1920s >> 1926 >> no-260-april-1926

The Engineers and Communist strategy

ANOTHER “YICTORY” FOR THE “UNITED FRONT.”

After being locked out for ten weeks, the Hoe engineers have returned to work on the employers’ terms and in accordance with the advice of their leaders, local and national. On Tuesday, March 16th, the Communist Party issued a manifesto urging the strikers to “accept the decision of the National Council,” “in the interests of the working-class movement.” — “Daily Herald,” 17/3/26.

Thus the united front is complete. Sir Alan Smith, Mr. J. T. Brownlie, and “the intelligent minority” are at one. For two years negotiations for a rise in wages in the engineering industry have been in progress, only to result in the unions being finally told that any attempt to enforce an increase would be met with the resistance of the whole organisation of the employers. The reply of the unions is to sanction local movements (for an increase) of a “constitutional” character. This means that the movements must conform to the procedure, provided for in the existing agreement between the employers and the unions, “for avoiding disputes” (“Daily Herald,” 17/3/26). By thus tying the hands of their members in advance by the red tape of “conciliatory procedure,’’ the leaders have doomed these movements to the same sterility as the national negotiations.. Any real efforts to enforce their demands will be met by the lock-out or the threat thereof; and this is what the leaders are determined to avoid, judging by their action over the Hoe dispute.

Where, then, do the workers stand? If the leaders, including the district committees, are in earnest in putting forward demands for increases, what explanation have they to offer for allowing a section of their members to be defeated when making those same demands? If they are afraid of a lockout now, whence do they propose to derive their courage upon the inevitable failure of the local negotiations in the near future? How many years of parleying with the enemy is necessary in order to prove that there is no alternative to a fight?

Surely, fellow-workers, no more conclusive proof of our repeated criticism of Trade Unionism as it stands can be asked for than the patent futility of agreements with the bosses to avoid disputes. As well might two armies at war set down on paper a scheme for avoiding battles.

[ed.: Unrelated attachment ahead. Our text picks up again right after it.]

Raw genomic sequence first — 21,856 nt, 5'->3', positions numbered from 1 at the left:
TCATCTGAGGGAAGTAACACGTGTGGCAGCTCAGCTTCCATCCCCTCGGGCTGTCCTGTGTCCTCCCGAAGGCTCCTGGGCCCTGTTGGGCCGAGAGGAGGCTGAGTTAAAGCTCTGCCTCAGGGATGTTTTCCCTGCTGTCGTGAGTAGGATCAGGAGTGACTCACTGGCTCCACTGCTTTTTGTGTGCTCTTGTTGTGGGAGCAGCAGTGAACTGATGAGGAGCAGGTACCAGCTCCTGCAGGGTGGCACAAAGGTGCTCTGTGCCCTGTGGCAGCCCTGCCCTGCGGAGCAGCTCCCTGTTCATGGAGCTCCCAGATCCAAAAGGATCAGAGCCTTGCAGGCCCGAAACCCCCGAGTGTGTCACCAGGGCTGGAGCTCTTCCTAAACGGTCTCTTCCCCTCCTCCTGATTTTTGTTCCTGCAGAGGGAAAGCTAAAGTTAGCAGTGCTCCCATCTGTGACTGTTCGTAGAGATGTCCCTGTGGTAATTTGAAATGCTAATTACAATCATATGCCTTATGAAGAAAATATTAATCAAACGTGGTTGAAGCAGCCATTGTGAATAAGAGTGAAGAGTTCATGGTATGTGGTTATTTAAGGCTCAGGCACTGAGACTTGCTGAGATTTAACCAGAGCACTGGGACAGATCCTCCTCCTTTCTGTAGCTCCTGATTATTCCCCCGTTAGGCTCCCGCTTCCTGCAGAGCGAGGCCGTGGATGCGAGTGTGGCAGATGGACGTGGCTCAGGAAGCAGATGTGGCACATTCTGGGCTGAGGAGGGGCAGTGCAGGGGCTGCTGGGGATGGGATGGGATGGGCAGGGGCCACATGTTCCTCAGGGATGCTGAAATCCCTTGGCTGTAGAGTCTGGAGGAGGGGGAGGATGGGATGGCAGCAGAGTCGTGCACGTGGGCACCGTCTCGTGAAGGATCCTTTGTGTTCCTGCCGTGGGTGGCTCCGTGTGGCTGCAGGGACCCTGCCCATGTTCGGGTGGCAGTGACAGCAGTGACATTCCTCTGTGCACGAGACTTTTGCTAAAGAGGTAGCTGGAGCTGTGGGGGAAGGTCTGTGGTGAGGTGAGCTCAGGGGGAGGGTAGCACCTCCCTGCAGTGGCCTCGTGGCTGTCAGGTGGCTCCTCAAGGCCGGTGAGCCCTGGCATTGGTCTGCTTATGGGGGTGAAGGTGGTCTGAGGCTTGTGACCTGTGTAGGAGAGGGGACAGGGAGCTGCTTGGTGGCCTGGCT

The Socialist Party has no illusions concerning the power of strikes. We have pointed out repeatedly the limits within which they can be successful. We do not encourage the workers in the fallacy that strikes will bring them nearer to their emancipation or substantially improve their position under capitalism. Especially do we advise the workers to avoid long strikes, which merely deplete the union funds at inopportune moments. This much, however, is clear—that so long as capitalism lasts, strikes are necessary as weapons of defence, as means of applying the brake upon the downward tendency of the workers’ social position.

For this reason we counsel our fellow-slaves to beware of the “leaders,” actual and potential. Keep the power in your own hands! The Hoe strikers made the fatal mistake at the last minute of leaving the matter in the hands of the committee, who promptly ordered them back to work. This sheep-like policy was commended by the Communist Party which thus, omce more, proves its worthlessness to the workers.

If the Hoe men were justified from the standpoint of working-class interests in striking at all, then it was up to them to stick to their guns until it was proved that they were beaten. If they were beaten, then the fact should be frankly faced as such. The Communist Party, however, is a stranger both to logic and honesty. Palpable failures are claimed as “successes,” defeats as “victories,” by these incompetent busybodies in their endeavour to create the illusion that they are “leading the masses in the every-day struggle against the bosses !” The nature of their ambitions, however, is made clear by their readiness to come to terms with the Trade-Union bureaucrats when given the chance. All they wish for is a share in the “swag.” A chaotic “Labour” movement, political and industrial, offers tempting jobs. Ignorant of their class position, the workers demand leaders; and the Communists are willing to fill the bill for the price !

As for the “constitutional” issue, what a curious change of front for a party which has repeatedly advocated minority action ! Perhaps the Hoe men were not sufficiently “intelligent” ? As Socialists, we are believers in democracy. To look for democracy among the Trade Unions, however, is to ignore their political and economic ignorance at the present time. Unofficial strikes are the logical outcome of official inaction resulting from the apathy of the majority.

Bearing these facts in mind, we point once more to the necessity for the organisation of the workers for Socialism. Non-Socialist Trade Unionism holds no message for the working-class. It can lead only to an endless series of defeats. What is needed is a clear recognition of the fact that the interests of masters and slaves are irrevocably opposed; that nothing but the abolition of mastership, based upon class ownership of the means of life, will free the workers from the burden of robbery and degradation.

We call upon our fellow-slaves to unite as a class, to throw off their entangling “agreements” and “alliances” with the masters’ representatives, both upon the industrial and the political field, to fight the class war to a victorious finish through the establishment of Socialism.

(Editorial, Socialist Stamdard, April 1926)

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